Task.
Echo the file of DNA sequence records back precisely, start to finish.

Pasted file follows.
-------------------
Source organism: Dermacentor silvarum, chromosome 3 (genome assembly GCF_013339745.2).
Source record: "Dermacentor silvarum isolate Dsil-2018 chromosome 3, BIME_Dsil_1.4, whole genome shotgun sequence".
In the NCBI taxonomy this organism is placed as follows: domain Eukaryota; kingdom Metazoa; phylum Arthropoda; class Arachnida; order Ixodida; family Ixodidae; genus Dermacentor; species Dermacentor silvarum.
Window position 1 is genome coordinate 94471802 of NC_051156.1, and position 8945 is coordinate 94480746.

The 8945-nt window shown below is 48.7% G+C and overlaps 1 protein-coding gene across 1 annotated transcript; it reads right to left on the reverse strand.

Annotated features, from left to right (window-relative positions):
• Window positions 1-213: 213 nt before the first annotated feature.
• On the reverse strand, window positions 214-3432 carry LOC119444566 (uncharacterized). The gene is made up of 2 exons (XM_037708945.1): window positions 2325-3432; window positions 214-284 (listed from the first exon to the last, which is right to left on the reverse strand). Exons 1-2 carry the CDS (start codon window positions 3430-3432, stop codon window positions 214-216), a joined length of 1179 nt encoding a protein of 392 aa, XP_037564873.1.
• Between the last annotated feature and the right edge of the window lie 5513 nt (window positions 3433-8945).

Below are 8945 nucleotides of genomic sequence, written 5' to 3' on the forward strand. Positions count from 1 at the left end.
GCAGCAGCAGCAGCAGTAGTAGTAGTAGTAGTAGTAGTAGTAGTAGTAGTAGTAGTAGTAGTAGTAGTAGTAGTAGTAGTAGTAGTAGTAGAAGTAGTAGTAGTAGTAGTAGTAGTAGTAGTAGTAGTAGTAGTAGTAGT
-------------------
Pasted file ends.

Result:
Source organism: Dermacentor silvarum, chromosome 3 (genome assembly GCF_013339745.2).
Source record: "Dermacentor silvarum isolate Dsil-2018 chromosome 3, BIME_Dsil_1.4, whole genome shotgun sequence".
In the NCBI taxonomy this organism is placed as follows: domain Eukaryota; kingdom Metazoa; phylum Arthropoda; class Arachnida; order Ixodida; family Ixodidae; genus Dermacentor; species Dermacentor silvarum.
Window position 1 is genome coordinate 94471802 of NC_051156.1, and position 8945 is coordinate 94480746.

The 8945-nt window shown below is 48.7% G+C and overlaps 1 protein-coding gene across 1 annotated transcript; it reads right to left on the reverse strand.

Annotated features, from left to right (window-relative positions):
• Window positions 1-213: 213 nt before the first annotated feature.
• On the reverse strand, window positions 214-3432 carry LOC119444566 (uncharacterized). The gene is made up of 2 exons (XM_037708945.1): window positions 2325-3432; window positions 214-284 (listed from the first exon to the last, which is right to left on the reverse strand). Exons 1-2 carry the CDS (start codon window positions 3430-3432, stop codon window positions 214-216), a joined length of 1179 nt encoding a protein of 392 aa, XP_037564873.1.
• Between the last annotated feature and the right edge of the window lie 5513 nt (window positions 3433-8945).

Below are 8945 nucleotides of genomic sequence, written 5' to 3' on the forward strand. Positions count from 1 at the left end.
GCAGCAGCAGCAGCAGTAGTAGTAGTAGTAGTAGTAGTAGTAGTAGTAGTAGTAGTAGTAGTAGTAGTAGTAGTAGTAGTAGTAGTAGTAGAAGTAGTAGTAGTAGTAGTAGTAGTAGTAGTAGTAGTAGTAGTAGTAGT